Part Nine: The Scale Matrix

The scale matrix is straightforward, similar to the translation matrix. There is an x value position, a y value position, and a z value position.



Unlike the translation values, however, the scale values are right along the diagonal line that the identity matrix was using. If you look carefully at the last matrix multiplication example in the previous chapter, you’ll notice that those strategically placed ones along the diagonal are what preserved our values from the vertex matrix we were multiplying against. By replacing these with scaling values, we will be applying the scale factors directly to the vertex matrix as we multiply.

For example, if I wanted my square to be half as big as it is now, I would apply a scaling factor of 0.5 (one half) to the x and y positions.

Let’s work through a complete example. We know that our square currently has the following vertices.

    static const GLfloat squareVertices[] = {
        -0.5f, -0.33f,
        0.5f, -0.33f,
        -0.5f,  0.33f,
        0.5f,  0.33f,

We also know it’s drawn like this.



So the width is 1 full unit (-0.5 to 0.5), and the height is 0.66 units (-0.33 to 0.33) to account for the iPhone’s screen aspect ratio.

Ignoring the translation matrix for a moment, what happens if I use my model-view-projection matrix to apply a scale of 0.5 to the x and y values?



The first vertex, (-0.5, -0.33), is scaled to (-0.25, -0.165). That looks right, let’s keep going.



The second vertex, (0.5, -0.33), is scaled to (0.25, -0.165). This is looking pretty good, let’s quickly get the last two vertices and see if everything worked properly.



The third vertex, (-0.5, 0.33), is scaled to (-0.25, 0.165).



The final vertex, (0.5, 0.33), is scaled to (0.25, 0.165).

Our vertex array going into the rendering process was (-0.5, -0.33), (0.5, -0.33), (-0.5, 0.33), and (0.5, 0.33). That’s a square one unit wide and 0.66 units high.

After applying our scale matrix to all of the points, our vertex array becomes (-0.25, -0.165), (0.25, -0.165), (-0.25, 0.165), and (0.25, 0.165). That’s a square 0.5 units wide (-0.25 to 0.25) and 0.33 units high (-0.165 to 0.165). Looks like the scale operation worked.

To apply scaling to our example program, we’re going to simply throw the scale values into the matrix we’re using for translations to see what happens.

The only change in our code that we need to make is the following.

- (void)drawFrame
    [(EAGLView *)self.view setFramebuffer];
    // Replace the implementation of this method to do your own custom drawing.
    static const GLfloat squareVertices[] = {
        -0.5f, -0.33f,
        0.5f, -0.33f,
        -0.5f,  0.33f,
        0.5f,  0.33f,
    static const GLubyte squareColors[] = {
        255, 255,   0, 255,
        0,   255, 255, 255,
        0,     0,   0,   0,
        255,   0, 255, 255,
    static float transY = 0.0f;
    static float transX = 0.0f;
    GLfloat mvpMatrix[16];
    glClearColor(0.5f, 0.5f, 0.5f, 1.0f);
    if ([context API] == kEAGLRenderingAPIOpenGLES2) {
        // Use shader program.
        // Column 1
        mvpMatrix[0] = 1;
        mvpMatrix[1] = 0;
        mvpMatrix[2] = 0;
        mvpMatrix[3] = 0;
        // Column 2
        mvpMatrix[4] = 0;
        mvpMatrix[5] = 1;
        mvpMatrix[6] = 0;
        mvpMatrix[7] = 0;
        // Column 3
        mvpMatrix[8] = 0;
        mvpMatrix[9] = 0;
        mvpMatrix[10] = 1;
        mvpMatrix[11] = 0;
        // Column 4
        mvpMatrix[12] = 0;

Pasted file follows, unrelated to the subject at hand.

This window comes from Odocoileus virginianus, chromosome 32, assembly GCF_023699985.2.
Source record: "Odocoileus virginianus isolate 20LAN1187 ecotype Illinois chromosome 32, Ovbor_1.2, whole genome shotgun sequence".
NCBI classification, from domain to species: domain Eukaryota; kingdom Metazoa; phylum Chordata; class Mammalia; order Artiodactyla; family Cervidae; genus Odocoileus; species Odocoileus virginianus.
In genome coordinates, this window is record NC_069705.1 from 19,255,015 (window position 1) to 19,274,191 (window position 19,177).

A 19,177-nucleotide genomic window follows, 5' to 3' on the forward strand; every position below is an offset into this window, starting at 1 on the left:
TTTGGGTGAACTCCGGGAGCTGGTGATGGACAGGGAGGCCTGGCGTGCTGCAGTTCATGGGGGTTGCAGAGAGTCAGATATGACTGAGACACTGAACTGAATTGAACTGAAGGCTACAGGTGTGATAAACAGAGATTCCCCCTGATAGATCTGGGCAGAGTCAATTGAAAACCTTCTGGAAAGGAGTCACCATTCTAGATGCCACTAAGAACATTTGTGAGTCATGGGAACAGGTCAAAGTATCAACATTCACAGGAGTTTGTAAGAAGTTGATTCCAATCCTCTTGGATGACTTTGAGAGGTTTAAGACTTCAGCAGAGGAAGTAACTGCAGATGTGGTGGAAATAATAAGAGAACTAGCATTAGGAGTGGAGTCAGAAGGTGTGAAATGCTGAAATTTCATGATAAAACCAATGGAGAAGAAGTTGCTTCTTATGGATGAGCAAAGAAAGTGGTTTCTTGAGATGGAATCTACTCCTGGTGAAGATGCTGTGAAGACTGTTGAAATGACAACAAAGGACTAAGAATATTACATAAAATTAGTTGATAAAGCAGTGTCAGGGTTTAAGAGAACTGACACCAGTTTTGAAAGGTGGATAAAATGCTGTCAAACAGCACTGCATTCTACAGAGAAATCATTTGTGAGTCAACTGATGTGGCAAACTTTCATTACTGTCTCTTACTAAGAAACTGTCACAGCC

mvpMatrix[13] = 0;
        mvpMatrix[14] = 0;
        mvpMatrix[15] = 1;
        mvpMatrix[12] = cosf(transX) / 2.0f;
        mvpMatrix[13] = sinf(transY) / 2.0f;
        mvpMatrix[14] = 0;
        //ED: Added x and y scale values of 0.5
        mvpMatrix[0] = 0.5f; // X scale value position
        mvpMatrix[5] = 0.5f; // Y scale value position
        mvpMatrix[10] = 1; // Z scale position
        // Update uniform value.
        glUniformMatrix4fv(uniforms[UNIFORM_MVP_MATRIX], 1, 0, mvpMatrix);
        transY += 0.075f;  
        transX += 0.075f;
        // Update attribute values.
        glVertexAttribPointer(ATTRIB_VERTEX, 2, GL_FLOAT, 0, 0, squareVertices);
        glVertexAttribPointer(ATTRIB_COLOR, 4, GL_UNSIGNED_BYTE, 1, 0, squareColors);
        // Validate program before drawing. This is a good check, but only really necessary in a debug build.
        // DEBUG macro must be defined in your debug configurations if that's not already the case.
#if defined(DEBUG)
        if (![self validateProgram:program]) {
            NSLog(@"Failed to validate program: %d", program);
    glDrawArrays(GL_TRIANGLE_STRIP, 0, 4);
    [(EAGLView *)self.view presentFramebuffer];

In the drawFrame method, right after the translation values are added, we throw in X, Y, and Z scale values. Once again, the Z value is only there to demonstrate where and how a Z scale would be valued, but our square doesn’t use the Z coordinate, and that position is already a one anyway from the identity matrix.

It also doesn’t matter whether I threw in the scale values before or after the translation values, since the values occupy different positions in the same matrix. The only important thing is that I apply the identity matrix first, and then value any matrix positions.

Now that we have a matrix with both translation and scaling values populated, let’s run the program and see what it does.


iPhone screen


Great! The square not only still travels around the screen in a counter-clockwise circle, it’s also been scaled to half its original size.

This code, as great as it is, is starting to look pretty messy. Not only that, but I prefer to keep separate matrices for things like translations and scaling, and I don’t want to put another huge block of code in to declare and initialize a second matrix.

What we need is a utility class for handling all of this matrix work for us, so we’re going to build one in the next chapter.

Part Eight | Index | Part Ten